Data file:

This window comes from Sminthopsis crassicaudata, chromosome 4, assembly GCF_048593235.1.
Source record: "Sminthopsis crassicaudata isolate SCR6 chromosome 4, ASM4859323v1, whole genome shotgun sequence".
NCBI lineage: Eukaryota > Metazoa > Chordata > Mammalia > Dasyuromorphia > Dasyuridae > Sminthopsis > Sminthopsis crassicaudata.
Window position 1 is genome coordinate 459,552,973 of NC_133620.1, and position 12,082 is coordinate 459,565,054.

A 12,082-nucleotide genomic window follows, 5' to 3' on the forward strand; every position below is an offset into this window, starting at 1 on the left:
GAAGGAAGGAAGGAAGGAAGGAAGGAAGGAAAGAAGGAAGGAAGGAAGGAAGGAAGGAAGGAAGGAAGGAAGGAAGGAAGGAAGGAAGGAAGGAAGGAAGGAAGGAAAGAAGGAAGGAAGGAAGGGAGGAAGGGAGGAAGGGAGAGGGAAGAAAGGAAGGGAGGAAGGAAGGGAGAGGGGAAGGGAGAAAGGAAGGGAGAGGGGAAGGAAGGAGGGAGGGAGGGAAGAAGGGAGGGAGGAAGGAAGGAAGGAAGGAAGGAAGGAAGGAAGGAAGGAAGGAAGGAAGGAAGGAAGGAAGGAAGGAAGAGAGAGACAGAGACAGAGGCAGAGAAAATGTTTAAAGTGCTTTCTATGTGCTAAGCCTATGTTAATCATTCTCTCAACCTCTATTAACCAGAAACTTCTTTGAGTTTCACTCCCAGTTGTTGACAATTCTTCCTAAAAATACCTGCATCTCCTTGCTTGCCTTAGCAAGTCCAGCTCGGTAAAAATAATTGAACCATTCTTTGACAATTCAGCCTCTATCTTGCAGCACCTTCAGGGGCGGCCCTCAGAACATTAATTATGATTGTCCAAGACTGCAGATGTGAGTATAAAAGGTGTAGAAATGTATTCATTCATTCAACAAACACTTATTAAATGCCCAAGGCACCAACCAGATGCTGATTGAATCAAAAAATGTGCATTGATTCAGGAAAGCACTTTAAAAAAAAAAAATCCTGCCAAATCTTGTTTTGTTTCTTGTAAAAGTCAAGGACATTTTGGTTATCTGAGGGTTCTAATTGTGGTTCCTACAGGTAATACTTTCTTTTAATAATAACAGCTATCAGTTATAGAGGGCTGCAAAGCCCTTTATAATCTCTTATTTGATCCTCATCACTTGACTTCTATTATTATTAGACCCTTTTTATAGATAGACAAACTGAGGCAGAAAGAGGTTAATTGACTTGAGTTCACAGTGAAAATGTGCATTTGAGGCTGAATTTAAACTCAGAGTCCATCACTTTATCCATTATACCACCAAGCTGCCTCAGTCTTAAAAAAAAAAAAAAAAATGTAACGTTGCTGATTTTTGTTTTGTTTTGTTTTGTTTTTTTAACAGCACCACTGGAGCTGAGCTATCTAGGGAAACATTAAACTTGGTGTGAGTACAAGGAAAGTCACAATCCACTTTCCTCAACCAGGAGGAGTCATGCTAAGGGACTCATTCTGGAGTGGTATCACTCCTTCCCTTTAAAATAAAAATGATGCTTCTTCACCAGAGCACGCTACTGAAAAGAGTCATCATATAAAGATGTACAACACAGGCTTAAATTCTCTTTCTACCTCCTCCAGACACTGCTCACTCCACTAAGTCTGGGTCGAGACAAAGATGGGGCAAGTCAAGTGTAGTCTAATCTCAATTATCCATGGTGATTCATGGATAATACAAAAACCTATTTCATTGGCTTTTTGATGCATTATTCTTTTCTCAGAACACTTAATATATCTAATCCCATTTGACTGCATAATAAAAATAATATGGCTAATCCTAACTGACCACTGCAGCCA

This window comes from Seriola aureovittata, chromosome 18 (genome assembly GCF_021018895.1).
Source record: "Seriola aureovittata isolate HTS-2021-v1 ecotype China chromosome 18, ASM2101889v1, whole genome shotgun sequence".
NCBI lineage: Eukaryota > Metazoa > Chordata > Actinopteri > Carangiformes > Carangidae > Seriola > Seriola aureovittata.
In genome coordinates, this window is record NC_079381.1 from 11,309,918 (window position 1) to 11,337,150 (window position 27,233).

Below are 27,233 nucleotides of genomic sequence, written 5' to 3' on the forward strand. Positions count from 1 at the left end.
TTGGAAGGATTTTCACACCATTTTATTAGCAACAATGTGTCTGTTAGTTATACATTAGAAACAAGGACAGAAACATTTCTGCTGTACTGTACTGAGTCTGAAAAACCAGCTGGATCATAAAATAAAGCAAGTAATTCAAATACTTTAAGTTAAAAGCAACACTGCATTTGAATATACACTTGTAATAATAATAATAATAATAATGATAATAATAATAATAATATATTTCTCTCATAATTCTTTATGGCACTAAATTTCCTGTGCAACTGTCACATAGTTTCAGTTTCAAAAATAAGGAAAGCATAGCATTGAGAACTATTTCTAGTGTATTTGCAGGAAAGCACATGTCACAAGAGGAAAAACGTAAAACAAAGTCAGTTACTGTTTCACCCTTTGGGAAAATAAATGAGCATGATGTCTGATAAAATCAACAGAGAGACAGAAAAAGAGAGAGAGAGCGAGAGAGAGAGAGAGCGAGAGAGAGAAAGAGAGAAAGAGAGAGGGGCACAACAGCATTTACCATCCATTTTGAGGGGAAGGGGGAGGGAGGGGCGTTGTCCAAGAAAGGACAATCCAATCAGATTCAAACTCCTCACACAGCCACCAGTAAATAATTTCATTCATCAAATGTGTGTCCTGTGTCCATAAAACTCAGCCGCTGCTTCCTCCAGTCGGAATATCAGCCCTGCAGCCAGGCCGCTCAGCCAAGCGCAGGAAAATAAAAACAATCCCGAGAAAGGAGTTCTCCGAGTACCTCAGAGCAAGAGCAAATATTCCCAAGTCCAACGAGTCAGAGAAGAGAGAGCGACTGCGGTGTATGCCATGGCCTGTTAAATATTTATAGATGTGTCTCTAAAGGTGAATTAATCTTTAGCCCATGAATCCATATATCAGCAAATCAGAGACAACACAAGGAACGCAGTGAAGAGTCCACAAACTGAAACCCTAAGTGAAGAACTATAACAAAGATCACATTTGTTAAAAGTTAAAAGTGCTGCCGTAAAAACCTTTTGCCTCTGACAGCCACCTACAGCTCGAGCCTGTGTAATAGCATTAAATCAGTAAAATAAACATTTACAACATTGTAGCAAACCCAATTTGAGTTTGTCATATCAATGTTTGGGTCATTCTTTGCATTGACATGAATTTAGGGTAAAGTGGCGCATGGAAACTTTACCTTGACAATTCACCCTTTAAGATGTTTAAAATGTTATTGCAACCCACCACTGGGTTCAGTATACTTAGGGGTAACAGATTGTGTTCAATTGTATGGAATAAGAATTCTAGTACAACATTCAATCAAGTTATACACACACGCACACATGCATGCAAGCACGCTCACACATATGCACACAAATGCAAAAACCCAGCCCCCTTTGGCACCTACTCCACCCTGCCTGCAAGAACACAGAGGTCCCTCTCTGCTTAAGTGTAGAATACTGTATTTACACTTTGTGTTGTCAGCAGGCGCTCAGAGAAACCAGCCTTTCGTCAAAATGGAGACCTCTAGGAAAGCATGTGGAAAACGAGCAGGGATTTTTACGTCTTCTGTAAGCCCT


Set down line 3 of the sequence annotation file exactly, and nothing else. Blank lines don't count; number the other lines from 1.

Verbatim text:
NCBI lineage: Eukaryota > Metazoa > Chordata > Mammalia > Dasyuromorphia > Dasyuridae > Sminthopsis > Sminthopsis crassicaudata.